Queen Charlotte and George III had for a long time been staunch upholders and admirers of George Frideric Handel (1685-1759). There had been some talk of Handel bequeathing his manuscripts to the University of Oxford, but as far as we know, no firm proposal was made. Instead, Handel had written in his will, dated 1 June 1750, that 'I give and bequeath to Mr Christopher Smith my large harpsichord, my little house organ, my musick books, and five hundred pounds sterling'.
There are two Mr Christopher Smiths - J. C. Smith the Elder, Handel's close friend and principal copyist, and his son, J. C. Smith the Younger, who also helped Handel in many ways in his final years. We know that the books passed to Smith the Elder, since under the terms of his own will they passed to his son on Smith the Elder's death in 1763, less than four years after Handel's own death in 1759. Smith the Younger was to live until 1795, but parted with the scores probably around 1773, when he presented them to George III, in gratitude for the continuation of a pension of £200 per annum which he had received as a member of the household of Augusta, Dowager Princess of Wales and which the King continued following her death in 1772.
Part of the autograph score of Handel's last oratorio, 'Jeptha'; 1751. The British Library, R.M.20.e.9., f. 22r. Copyright © The British Library Board
The scores which passed into Royal hands were of course the autograph manuscripts of Handel's works. But the 'musick books' mentioned in Handel's will must have included at least two other groups of manuscripts which did not reach the Royal Music Library. One group is the sketch material and other miscellaneous smaller pieces which are now to be found in fifteen volumes in the Fitzwilliam Museum in Cambridge. Handel also kept at home the complementary collection of conducting scores, copied from the autographs by Smith the Elder and others and used by Handel in performance. We tend to call this group, most of which are now housed in Hamburg, 'conducting scores', but in fact, especially in the early London years, the score used for conducting was often one which was the property of the theatre in question and these scores kept at Handel's house were in such cases more archival copies than performance copies. Handel's fastidiousness in keeping an archive of copies is an important aspect of his character, and for one who reused already-written music so extensively it was clearly a great boon for everything to be easily retrievable as quickly and easily as possible.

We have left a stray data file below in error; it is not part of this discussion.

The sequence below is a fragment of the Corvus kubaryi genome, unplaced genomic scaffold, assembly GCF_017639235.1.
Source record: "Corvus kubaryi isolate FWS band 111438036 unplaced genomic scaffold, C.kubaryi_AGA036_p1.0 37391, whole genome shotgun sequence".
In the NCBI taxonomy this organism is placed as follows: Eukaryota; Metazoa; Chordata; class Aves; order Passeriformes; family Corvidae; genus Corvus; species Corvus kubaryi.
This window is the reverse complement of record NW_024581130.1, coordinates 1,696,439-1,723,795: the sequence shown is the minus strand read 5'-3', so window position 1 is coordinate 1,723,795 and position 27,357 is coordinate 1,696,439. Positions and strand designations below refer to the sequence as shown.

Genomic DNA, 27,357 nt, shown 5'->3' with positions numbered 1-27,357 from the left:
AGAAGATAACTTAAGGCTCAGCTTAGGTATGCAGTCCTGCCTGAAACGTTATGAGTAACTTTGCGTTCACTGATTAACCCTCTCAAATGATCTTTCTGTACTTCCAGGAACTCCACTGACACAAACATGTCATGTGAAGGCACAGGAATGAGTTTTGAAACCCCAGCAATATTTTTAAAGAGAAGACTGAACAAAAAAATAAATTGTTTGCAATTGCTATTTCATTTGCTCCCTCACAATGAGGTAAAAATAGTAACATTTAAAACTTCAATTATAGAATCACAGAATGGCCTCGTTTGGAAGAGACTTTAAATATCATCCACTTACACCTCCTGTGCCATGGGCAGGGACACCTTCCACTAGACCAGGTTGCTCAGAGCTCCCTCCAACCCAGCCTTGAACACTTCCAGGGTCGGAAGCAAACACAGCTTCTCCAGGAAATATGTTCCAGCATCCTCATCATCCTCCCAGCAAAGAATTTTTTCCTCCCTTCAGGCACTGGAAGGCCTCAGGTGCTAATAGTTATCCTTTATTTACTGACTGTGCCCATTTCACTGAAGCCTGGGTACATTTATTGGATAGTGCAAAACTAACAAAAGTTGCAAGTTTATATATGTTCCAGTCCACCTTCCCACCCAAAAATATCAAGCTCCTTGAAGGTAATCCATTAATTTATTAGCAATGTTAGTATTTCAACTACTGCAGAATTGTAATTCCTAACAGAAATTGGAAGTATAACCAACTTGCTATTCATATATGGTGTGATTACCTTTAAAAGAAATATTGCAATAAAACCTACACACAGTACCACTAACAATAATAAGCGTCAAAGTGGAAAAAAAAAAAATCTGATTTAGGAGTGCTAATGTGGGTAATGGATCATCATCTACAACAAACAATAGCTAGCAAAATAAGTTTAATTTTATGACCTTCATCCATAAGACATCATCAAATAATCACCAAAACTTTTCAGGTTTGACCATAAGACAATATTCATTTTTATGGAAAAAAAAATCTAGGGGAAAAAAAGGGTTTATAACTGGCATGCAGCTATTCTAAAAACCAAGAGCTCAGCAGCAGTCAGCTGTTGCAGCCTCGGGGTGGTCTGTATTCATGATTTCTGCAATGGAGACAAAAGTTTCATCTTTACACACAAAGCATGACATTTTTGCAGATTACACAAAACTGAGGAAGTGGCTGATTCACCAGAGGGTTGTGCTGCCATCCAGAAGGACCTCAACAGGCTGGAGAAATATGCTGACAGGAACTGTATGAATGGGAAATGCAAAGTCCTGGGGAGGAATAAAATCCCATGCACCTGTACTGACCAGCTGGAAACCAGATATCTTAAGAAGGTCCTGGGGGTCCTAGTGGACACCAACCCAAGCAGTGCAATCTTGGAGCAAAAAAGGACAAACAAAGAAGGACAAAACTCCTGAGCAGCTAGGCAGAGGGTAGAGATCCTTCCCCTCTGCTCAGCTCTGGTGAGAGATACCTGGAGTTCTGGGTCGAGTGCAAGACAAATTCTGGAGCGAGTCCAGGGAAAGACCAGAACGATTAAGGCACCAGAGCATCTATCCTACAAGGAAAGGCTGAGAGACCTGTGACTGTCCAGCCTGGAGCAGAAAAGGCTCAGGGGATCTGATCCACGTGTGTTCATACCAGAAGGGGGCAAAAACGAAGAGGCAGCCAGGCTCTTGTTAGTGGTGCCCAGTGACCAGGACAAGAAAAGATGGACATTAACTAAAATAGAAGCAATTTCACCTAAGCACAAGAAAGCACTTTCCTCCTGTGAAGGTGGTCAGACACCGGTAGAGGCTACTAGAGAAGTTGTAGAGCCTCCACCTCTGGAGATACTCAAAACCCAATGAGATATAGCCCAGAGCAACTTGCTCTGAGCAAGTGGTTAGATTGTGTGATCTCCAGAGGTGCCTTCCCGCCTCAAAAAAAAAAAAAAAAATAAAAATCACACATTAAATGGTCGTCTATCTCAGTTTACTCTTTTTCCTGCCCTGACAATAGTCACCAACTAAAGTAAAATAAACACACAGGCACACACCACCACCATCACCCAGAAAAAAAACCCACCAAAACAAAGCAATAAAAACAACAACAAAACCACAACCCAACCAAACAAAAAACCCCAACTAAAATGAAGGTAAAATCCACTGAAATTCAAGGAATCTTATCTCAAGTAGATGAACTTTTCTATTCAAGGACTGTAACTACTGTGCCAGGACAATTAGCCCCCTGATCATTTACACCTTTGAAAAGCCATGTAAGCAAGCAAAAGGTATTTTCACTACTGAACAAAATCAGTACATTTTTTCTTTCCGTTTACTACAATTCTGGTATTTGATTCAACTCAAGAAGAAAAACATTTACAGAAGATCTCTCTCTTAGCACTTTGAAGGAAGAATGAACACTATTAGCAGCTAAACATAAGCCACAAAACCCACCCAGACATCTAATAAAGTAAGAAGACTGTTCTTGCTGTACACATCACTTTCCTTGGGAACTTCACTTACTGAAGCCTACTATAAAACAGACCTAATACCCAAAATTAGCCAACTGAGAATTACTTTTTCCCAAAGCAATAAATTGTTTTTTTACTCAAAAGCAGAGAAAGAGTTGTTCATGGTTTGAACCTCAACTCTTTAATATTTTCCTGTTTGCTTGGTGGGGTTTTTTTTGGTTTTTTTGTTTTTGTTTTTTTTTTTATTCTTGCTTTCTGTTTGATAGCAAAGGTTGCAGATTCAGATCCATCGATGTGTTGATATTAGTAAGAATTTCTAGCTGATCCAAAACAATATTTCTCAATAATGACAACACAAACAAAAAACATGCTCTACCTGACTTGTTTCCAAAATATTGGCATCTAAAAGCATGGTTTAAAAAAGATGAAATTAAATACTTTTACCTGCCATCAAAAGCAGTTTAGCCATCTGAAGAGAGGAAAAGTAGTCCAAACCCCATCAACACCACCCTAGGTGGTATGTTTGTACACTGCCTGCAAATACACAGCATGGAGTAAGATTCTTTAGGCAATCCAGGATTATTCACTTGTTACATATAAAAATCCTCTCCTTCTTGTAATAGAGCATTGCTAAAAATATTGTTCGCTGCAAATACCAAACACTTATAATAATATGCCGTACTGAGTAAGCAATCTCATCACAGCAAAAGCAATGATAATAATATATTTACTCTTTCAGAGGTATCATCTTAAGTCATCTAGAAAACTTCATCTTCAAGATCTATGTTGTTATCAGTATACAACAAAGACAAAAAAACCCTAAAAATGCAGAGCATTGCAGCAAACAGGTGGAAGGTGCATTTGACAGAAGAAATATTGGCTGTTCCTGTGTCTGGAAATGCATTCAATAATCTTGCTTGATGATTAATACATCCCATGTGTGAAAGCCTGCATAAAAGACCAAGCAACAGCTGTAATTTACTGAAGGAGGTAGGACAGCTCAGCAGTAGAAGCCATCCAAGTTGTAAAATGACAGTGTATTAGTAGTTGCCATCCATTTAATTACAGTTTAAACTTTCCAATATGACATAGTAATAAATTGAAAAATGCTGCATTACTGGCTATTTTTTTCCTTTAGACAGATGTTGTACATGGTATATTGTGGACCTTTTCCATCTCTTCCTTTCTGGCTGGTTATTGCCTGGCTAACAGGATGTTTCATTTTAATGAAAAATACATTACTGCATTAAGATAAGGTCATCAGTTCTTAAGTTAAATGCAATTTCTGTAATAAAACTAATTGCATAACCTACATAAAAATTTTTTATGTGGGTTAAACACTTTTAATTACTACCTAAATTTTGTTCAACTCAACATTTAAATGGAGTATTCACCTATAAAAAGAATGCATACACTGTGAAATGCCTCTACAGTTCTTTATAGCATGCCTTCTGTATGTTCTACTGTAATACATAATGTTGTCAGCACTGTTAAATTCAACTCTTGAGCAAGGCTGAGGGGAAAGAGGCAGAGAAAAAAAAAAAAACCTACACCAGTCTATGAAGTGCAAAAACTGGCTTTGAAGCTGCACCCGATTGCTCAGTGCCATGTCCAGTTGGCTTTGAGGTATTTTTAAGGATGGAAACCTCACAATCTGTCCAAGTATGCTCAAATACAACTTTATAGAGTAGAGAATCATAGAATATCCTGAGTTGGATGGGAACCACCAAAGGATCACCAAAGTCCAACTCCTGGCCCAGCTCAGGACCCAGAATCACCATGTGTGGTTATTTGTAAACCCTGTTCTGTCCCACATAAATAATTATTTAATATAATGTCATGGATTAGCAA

Handel's autographs actually constitute only about a quarter of the Handel books in the Royal Music Library today: there are also a large number of manuscript copies, as well as several printed editions (including Dr Arnold's famous collected edition, published in 54 volumes between 1787 and 1797). A set of upright folio volumes (the autographs were almost all written in oblong format) within the Royal Music Library is generally known as the 'Smith collection' possibly after J. C. Smith, or possibly after another copyist Robert Smith. It seems more likely than not that these volumes were originally copied by other scribes altogether, for Frederick Prince of Wales, father of George III; that they passed to the library of George III, and that the King then gave several of them away to various of his musical acquaintances - in fact, a couple of these manuscripts came to light elsewhere in the 1950s and were eventually reunited with their companions. Various other Handel manuscripts were acquired for the Royal Music Library from time to time, including some as late as 1918 from the Aylesford collection, the collection formed by Charles Jennens most of which is now in Manchester.
Dr Nicolas Bell
The British Library
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